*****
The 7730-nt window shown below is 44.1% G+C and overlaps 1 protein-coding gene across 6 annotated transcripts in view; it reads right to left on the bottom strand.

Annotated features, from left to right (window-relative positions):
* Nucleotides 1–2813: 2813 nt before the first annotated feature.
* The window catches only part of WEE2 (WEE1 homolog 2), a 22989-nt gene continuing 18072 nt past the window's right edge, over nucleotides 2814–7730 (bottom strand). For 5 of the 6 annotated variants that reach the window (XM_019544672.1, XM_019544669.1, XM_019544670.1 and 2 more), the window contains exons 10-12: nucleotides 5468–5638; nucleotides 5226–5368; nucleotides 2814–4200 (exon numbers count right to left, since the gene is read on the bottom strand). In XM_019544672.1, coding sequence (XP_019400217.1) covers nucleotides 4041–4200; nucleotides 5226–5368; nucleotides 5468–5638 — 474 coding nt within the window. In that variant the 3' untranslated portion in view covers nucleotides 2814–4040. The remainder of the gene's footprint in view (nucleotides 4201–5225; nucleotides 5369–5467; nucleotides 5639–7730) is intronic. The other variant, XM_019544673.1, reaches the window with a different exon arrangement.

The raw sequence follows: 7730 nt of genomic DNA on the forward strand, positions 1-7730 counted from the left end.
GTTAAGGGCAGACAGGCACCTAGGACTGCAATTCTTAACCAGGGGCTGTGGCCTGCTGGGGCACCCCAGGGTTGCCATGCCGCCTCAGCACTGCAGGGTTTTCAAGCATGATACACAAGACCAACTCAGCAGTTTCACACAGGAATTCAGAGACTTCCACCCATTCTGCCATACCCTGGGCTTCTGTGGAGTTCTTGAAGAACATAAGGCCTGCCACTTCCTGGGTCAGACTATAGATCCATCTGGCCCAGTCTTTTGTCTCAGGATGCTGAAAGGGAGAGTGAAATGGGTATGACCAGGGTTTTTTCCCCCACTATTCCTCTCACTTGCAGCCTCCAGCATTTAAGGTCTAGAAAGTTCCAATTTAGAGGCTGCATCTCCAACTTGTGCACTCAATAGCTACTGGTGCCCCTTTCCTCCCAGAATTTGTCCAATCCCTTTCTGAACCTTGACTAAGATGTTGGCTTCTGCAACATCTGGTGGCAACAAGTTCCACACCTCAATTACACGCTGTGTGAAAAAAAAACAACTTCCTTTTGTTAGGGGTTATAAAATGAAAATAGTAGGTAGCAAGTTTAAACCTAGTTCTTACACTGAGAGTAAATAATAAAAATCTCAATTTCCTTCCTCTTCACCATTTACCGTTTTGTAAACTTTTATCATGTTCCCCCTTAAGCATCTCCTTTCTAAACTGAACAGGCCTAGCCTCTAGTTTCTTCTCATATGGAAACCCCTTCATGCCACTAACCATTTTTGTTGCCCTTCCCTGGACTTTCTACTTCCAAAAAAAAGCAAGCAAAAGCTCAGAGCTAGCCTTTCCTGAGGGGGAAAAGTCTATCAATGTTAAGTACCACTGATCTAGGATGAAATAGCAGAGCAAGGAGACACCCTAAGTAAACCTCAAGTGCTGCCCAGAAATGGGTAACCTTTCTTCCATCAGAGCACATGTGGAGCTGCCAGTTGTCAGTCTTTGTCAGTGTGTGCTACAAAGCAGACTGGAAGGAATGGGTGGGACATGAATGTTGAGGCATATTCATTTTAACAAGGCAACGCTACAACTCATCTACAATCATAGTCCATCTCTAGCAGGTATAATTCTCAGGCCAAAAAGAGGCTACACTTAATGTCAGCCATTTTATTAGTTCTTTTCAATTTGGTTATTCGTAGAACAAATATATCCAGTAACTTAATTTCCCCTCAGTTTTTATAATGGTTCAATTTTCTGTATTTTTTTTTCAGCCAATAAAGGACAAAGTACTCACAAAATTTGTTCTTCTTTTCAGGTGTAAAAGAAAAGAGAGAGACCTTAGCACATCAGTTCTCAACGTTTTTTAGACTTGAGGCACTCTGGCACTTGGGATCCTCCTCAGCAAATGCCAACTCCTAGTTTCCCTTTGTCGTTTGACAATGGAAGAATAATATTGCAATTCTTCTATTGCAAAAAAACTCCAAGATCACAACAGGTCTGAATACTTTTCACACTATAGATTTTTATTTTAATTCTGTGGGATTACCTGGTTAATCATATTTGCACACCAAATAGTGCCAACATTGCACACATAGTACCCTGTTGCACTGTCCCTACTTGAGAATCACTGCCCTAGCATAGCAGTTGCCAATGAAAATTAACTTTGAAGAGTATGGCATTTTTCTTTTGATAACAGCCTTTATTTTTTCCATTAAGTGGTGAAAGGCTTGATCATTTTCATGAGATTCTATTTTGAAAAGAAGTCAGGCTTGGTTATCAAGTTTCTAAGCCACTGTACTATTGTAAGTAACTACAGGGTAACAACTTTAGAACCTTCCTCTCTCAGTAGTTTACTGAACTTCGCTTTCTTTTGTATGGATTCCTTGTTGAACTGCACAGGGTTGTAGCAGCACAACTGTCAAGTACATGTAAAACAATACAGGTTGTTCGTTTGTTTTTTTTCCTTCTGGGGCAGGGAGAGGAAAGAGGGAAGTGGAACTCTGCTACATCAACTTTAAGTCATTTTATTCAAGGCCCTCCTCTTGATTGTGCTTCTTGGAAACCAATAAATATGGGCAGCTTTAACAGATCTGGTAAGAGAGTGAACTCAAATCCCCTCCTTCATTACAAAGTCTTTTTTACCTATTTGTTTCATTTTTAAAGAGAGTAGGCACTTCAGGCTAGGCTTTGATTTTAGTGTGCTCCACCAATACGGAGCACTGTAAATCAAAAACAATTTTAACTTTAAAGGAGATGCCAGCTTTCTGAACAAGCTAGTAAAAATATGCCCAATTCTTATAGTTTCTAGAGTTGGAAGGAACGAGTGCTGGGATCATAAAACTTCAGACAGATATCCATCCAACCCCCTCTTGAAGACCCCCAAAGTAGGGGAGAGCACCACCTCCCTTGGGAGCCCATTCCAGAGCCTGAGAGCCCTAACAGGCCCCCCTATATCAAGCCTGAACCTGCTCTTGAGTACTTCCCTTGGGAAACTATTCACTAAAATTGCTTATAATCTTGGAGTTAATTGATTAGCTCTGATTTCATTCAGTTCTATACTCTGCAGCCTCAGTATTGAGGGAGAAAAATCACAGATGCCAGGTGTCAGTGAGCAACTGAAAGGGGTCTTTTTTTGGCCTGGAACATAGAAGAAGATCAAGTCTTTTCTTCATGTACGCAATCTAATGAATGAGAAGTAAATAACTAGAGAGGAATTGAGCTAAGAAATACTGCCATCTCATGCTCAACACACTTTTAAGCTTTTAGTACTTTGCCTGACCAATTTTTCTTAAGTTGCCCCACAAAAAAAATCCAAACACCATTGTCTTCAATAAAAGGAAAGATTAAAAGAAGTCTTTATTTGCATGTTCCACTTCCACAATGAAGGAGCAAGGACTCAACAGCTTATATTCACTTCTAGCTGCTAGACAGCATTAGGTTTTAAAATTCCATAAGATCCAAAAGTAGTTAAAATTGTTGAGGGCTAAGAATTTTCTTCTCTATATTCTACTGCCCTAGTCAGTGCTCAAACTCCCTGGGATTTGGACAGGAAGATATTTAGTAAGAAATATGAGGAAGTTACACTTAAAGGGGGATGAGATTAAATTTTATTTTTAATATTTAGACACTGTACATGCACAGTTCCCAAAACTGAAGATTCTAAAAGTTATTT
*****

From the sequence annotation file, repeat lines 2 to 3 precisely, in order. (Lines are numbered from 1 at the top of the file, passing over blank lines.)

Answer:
Annotated features, from left to right (window-relative positions):
* Nucleotides 1–2813: 2813 nt before the first annotated feature.